For most people, the first Wednesday in February doesn’t really have any major significance – other than being a major let down after their massive Groundhog Day parties the night prior. (Do people do Groundhog Day parties? They should.)
But for College Football fans, the first Wednesday in February takes on a different meaning altogether thanks to National Signing Day.
For the uninitiated, National Signing Day is the first day where a high school senior can sign a “National Letter Of Intent”, which basically locks them into attending a certain college for the next year.
For the crazed, National Signing Day is a legit holiday. Thousands of people on Twitter actually spend large chunks of their lives tweeting at high school students in the hopes that they will attend the team the nut roots for. (Of course, most do not engage in this type of activity.)
It has become a real problem and some schools have tried to rein in their fan-bases as a result.
But Auburn University may have the best response to this social media problem.
Just take a look at this handy flowchart that the folks in the Auburn Compliance Department tweeted out:
— Auburn Compliance (@AUCompliance) February 2, 2016
Seems pretty straightforward.
When in doubt, don’t tweet at random teenagers! It is creepy and not helpful to your team at all.
Cover Photo Credit: Auburn Alumni Association/ Flickr (CC By 2.0)
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About the AuthorRich Robinson is the CEO and publisher of Rise News. He is also a journalist and a native of Miami. Robinson graduated from the University of Alabama and can be followed on Twitter @RichRobMiami.
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The song, titled “WTF (Where They From)” is a upbeat anthem that features Pharrell in puppet form. It is well worth the watch if you need a few minute break during your work day.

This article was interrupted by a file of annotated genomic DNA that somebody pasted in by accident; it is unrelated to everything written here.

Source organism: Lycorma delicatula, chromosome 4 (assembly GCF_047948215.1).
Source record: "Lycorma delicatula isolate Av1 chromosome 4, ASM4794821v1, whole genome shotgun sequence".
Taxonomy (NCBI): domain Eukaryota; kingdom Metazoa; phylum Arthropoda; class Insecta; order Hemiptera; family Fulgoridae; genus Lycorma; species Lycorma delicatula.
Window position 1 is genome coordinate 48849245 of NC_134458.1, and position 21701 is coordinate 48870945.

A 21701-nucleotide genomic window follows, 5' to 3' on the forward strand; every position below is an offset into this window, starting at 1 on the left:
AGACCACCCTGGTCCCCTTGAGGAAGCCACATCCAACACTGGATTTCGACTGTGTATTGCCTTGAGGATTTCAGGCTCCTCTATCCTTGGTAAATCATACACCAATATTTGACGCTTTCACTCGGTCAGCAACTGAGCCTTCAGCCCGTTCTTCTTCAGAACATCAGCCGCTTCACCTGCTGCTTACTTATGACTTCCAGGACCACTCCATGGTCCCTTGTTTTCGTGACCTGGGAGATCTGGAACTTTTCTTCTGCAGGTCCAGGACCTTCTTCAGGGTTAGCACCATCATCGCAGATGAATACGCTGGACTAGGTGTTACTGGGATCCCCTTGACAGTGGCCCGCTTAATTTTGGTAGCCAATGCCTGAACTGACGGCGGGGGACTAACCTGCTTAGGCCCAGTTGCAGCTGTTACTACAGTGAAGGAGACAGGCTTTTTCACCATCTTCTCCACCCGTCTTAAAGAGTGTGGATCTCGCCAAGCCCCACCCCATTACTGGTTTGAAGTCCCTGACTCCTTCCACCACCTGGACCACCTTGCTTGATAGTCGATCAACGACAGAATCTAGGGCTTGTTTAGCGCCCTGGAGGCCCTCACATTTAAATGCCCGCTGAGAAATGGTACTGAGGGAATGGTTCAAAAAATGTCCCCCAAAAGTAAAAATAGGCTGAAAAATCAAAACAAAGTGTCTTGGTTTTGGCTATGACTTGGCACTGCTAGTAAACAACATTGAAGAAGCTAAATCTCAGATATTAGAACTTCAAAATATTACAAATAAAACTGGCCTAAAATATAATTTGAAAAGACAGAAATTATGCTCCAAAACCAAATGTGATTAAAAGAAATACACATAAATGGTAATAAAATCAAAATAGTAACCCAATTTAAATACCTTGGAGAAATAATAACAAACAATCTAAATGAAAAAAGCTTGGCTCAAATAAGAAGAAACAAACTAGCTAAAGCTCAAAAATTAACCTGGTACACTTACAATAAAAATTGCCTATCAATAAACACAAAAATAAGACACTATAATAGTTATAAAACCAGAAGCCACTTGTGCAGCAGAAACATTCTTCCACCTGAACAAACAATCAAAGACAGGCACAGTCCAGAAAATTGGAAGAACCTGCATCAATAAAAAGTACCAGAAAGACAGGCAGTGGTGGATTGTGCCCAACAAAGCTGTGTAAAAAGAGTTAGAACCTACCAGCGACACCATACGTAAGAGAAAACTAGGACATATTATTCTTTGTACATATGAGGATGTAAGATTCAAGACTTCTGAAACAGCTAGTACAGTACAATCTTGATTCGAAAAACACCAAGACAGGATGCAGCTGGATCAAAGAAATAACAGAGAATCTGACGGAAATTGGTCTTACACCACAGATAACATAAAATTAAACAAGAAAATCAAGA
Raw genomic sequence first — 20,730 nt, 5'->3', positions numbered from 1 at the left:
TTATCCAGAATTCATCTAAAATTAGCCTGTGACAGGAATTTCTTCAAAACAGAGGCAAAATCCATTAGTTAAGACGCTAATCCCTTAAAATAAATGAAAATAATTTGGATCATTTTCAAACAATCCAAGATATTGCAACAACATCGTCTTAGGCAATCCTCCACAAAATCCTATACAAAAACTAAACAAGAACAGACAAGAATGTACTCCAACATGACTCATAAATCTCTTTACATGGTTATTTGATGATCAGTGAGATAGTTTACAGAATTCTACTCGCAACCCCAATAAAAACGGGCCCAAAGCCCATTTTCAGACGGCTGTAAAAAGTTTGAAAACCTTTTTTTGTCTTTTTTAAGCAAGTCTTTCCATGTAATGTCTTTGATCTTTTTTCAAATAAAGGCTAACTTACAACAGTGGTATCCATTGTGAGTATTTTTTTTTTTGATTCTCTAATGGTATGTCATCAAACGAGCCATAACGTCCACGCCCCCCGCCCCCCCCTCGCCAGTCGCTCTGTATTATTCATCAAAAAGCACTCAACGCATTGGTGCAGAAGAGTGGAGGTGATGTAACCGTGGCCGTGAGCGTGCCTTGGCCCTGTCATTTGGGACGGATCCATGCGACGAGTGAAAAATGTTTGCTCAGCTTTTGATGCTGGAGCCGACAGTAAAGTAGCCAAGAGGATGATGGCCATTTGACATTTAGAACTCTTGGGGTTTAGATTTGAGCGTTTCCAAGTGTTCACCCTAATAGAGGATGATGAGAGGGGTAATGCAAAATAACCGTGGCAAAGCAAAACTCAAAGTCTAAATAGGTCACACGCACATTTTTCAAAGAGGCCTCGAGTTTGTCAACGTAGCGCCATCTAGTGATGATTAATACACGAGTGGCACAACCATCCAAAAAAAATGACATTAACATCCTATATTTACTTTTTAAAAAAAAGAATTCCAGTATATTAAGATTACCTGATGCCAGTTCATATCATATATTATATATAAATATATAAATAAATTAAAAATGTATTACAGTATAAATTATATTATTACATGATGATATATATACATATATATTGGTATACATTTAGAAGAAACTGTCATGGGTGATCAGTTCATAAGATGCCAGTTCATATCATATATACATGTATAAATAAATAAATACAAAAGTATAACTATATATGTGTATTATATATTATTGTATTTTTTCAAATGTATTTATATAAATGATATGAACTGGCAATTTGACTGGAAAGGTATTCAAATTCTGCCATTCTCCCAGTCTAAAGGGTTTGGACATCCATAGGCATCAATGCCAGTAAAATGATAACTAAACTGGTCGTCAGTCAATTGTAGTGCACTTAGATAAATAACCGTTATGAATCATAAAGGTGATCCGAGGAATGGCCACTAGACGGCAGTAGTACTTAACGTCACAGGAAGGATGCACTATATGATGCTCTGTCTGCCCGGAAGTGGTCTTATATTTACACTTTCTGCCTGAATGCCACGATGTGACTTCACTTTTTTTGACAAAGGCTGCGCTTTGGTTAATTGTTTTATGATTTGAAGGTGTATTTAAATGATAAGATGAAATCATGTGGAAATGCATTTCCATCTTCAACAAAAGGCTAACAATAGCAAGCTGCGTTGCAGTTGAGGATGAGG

Check it out and tell us what you think in the comments below:
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By Setareh Baig
Like we rate restaurants, cars, movies or books on a one-five star scale, soon we’ll be able to rate actual human beings.
Peeple, a startup which already has over seven million-dollar backing, will let anyone who’s ever known you assign you a rating and review, without your consent.
The founders, Julia Cordray and Nicole McCullough said they find no reason why anyone wouldn’t want to showcase their character online; McCullough told the Washington Post that she wanted to create the app to have something that will allow her to determine who she trusts her kids around.
Cordray and McCullough defended their empathy as two women in tech, stressing the app’s “integrity features.” To rate and review someone, you need to show you know them in three categories: personal, professional or romantic. Reviewers must be 21-years or older with a Facebook account. If you want to review someone, you must have that person’s phone number. Positive ratings will post immediately, while negative ratings will be queued for 48 hours to give the chance to dispute it. However, technology isn’t perfect – a bad review can still be posted immediately if stars are high enough, and a 48-hour window isn’t necessarily a strong deterrent from bullying or harassment.
If somebody reviews you, there is no option to opt out of having your profile in the service. Feedback for the app has been overwhelmingly negative: nobody seems to want their character rated and commodified on a one-five star scale. Those worried about the potential for cruelty raise concerns about consent, mental illness, stalking, harassment and representation of people of color.
In an almost absurd response to creating an app dedicated to public unsolicited reviews without consent, Peeple’s Twitter account has been made private.
— Sharon O'Dea (@sharonodea) October 1, 2015
— Nerdy Wonka (@NerdyWonka) October 1, 2015
How's that "more white women in tech would be a great thing for all women" thing working out for ya? https://t.co/NCTwpjtHui
— The Dr. Tressie McMillan Cottom (@tressiemcphd) September 30, 2015
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By John Massey
Poland’s ruling party, the Law and Justice Party (PiS), has been the source of controversy in Poland and throughout Europe nearly since their arrival to power in October of 2015.
This has been driven by the party’s Euroskeptic agenda, questionable legislation, and generally hostile behavior. As a result, the strategic readiness of the entire Euro-Atlantic area is compromised due to growing fissures between European allies.